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UC confirms status as world-leading academic institution

UC confirms status as world-leading academic institution in earthquake design research

January 20, 2013

The University of Canterbury (UC) has confirmed its reputation as one of the world’s leading academic institution in earthquake engineering, structural design and strengthening research by securing parts of two of Christchurch’s most iconic buildings for stringent testing.

UC engineering professor Stefano Pampanin has managed to preserve for testing structural parts of Christchurch’s modern multi-storey buildings, the Grand Chancellor Hotel and the PricewaterhouseCoopers (PwC) building, to see how they performed under the stress of the 2010 and 2011 earthquakes.

He will be investigating how many additional strong aftershocks they would have been able to withstand and what repairing and strengthening techniques can be applied to similar buildings to preserve them from demolition while increasing their safety to meet the new building code standards.

The Grand Chancellor Hotel and the PwC buildings were deconstructed following discussion and agreement with the Canterbury Earthquake Recovery Authority last year.

Associate Professor Pampanin, who is president of the New Zealand Society for Earthquake Engineering, said it was a very complex and challenging job demolishing both buildings while keeping large chunks intact in order to be subsequently tested in the UC structural laboratory.

``Credit must be given to the tremendous support from Fletcher Construction and Structex for the Grand Chancellor Hotel and Arrow International, Structex, Nikau and Daniel Smith for the PwC Building,’’ he said today.

``Thanks to this great collaboration from industry we were able to preserve a few beam-column joints from these major city buildings before they were brought down.

``They have been cut and craned down specifically, transported and stored for us, waiting for us to come up with the design of a specific testing apparatus to test them. These elements are full size, heavy and strong and our current laboratory facilities would not in fact reach that capacity.

``I believe this is one of only a few research projects of its kind anywhere in the world. While tests on existing buildings or bridges prior to demolition due to end-of-life of the structures have been carried out in several parts of the world, this is possibly one of the few occasions where the extraction of the tests will be carried out on portions of earthquake-damaged buildings.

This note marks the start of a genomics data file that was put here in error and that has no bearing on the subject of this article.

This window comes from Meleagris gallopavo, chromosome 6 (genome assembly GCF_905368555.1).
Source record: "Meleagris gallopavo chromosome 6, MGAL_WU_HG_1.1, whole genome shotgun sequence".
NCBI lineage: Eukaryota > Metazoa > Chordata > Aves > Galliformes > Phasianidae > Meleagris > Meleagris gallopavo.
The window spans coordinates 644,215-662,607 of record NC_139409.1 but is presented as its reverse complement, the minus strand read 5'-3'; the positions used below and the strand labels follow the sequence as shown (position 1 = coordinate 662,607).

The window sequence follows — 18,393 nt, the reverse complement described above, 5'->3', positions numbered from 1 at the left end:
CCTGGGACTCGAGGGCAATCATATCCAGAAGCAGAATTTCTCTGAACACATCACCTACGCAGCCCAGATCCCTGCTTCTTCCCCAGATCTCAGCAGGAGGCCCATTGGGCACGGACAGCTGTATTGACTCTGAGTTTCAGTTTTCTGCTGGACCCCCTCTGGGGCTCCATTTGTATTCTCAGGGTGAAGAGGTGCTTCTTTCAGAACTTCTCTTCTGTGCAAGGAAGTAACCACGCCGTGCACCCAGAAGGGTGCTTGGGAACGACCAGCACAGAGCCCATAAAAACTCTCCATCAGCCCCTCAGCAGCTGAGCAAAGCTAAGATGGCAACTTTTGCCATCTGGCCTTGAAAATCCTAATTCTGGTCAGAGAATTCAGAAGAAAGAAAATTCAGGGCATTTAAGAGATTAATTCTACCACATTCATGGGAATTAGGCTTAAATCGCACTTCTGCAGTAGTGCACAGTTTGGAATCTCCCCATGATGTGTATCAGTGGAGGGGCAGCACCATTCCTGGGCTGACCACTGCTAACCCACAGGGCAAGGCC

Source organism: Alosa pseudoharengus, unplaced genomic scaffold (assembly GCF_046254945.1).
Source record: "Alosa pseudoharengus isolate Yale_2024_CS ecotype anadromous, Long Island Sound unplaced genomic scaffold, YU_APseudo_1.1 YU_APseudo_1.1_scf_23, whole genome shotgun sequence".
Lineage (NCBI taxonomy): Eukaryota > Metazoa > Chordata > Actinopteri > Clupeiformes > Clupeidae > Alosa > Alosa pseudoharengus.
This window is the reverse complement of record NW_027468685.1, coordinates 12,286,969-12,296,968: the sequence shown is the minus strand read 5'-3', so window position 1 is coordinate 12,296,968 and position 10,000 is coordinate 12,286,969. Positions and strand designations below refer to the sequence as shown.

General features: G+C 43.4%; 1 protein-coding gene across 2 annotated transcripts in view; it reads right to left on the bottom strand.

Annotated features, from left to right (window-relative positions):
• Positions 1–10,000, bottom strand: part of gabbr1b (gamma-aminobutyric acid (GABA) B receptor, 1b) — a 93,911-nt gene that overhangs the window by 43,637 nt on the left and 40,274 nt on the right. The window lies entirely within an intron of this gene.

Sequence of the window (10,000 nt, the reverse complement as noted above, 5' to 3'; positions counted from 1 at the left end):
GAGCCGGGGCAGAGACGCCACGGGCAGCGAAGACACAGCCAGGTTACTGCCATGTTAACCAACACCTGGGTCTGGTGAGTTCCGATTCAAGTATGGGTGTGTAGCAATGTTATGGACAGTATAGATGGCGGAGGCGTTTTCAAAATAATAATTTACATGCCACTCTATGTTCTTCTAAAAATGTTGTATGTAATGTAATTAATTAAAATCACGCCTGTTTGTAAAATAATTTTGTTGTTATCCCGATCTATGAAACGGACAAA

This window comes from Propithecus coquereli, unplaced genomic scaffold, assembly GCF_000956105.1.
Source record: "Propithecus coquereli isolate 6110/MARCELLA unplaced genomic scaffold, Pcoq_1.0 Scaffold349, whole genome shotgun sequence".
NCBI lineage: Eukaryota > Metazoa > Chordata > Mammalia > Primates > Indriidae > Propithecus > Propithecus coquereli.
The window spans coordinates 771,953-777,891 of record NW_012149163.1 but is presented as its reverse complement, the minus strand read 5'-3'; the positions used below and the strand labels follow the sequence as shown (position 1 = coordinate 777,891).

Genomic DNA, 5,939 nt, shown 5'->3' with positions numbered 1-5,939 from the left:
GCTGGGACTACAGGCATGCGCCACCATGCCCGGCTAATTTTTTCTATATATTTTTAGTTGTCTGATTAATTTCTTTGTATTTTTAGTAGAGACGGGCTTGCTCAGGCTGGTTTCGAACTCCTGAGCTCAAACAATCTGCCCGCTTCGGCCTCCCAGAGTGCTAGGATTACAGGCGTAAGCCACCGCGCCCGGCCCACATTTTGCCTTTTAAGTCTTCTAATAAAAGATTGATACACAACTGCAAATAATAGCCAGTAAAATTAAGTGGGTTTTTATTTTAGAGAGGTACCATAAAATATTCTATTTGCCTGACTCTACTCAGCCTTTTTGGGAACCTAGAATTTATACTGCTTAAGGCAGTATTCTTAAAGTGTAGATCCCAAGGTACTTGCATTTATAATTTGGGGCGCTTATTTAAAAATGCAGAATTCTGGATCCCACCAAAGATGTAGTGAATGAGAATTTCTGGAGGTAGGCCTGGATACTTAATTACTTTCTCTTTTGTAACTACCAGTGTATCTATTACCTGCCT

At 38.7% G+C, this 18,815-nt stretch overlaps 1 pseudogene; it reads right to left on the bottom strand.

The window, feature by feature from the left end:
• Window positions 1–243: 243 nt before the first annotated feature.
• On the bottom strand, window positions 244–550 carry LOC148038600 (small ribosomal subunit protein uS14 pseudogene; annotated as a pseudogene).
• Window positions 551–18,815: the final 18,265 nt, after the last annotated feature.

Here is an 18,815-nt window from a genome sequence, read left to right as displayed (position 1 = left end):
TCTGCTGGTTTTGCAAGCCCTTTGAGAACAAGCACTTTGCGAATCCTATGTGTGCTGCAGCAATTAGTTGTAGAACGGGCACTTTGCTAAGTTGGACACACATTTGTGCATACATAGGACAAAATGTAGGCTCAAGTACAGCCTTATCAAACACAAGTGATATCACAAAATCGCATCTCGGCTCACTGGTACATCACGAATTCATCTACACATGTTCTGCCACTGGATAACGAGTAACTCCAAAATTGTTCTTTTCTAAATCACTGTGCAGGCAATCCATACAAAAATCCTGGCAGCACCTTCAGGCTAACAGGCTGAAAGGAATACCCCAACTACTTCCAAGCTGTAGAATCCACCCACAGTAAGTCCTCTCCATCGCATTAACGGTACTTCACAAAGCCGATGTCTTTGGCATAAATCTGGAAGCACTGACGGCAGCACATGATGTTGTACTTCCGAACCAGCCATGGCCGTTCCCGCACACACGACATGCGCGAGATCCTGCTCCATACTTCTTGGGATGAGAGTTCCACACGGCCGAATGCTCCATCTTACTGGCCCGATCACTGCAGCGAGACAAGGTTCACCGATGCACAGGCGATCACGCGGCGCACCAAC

``We will consider the residual stresses and strain-life in the material of these beam-to-column connections, how the shaking impacted on the overall building performance and we can then use this information to improve the repair, strengthening and then design of future buildings to stand up better in any future quakes.’’

Professor Pampanin is the leader of an overall research project, Significant Advances for Earthquake Resistance (SAFER), which is looking at multiple aspects of assessment, repair, strengthening of existing reinforced concrete buildings while continuously looking at new developments in the area of low-damage resistant technology.

``New earthquake-resistant building technology is being used more and more in Christchurch's rebuild to protect public safety and avoid the observed extent of damage which in most cases led to the demolition. We are living in a new era in earthquake engineering where the higher expectations of society are setting up higher targets.

``In the future, the new generation of buildings will be expected to withstand strong earthquakes, to protect the lives of occupants and buildings should be easily re-occupied with minimum repairs and cost almost immediately after any event.

``We, as an international earthquake engineering community, are already moving ahead in an exciting new direction targeting a so-called ultimate earthquake resistant building design.’’

He said UC is leading the world in the development and implementation of low-damage technology, which was why he decided to come to New Zealand from Italy and then California some years ago.

Professor Pampanin was invited as a keynote speaker to the World Conference on Earthquake Engineering in Lisbon last year with more than 3000 delegates from around the world participating.

``It was a great honour for me and for UC to be invited to give a keynote lecture at such an important global event and in front of such an international crowd of experts. I took it as a significant opportunity to raise the profile of the quality of New Zealand’s work in the engineering community and construction industry while highlighting the urgent need for a paradigm shift in the definition of what performance is actually acceptable by the wider community in a modern society.

``The tragedy of the earthquakes must be taken as an opportunity for New Zealand and the rest of the world to learn. We feel it is part of our duty to learn and develop as much as we can from these unfortunate experiences.

``Christchurch has a unique opportunity to ensure the rebuild becomes a world leading model of sustainable development and implementation of best practice following an earthquake.’’
ends

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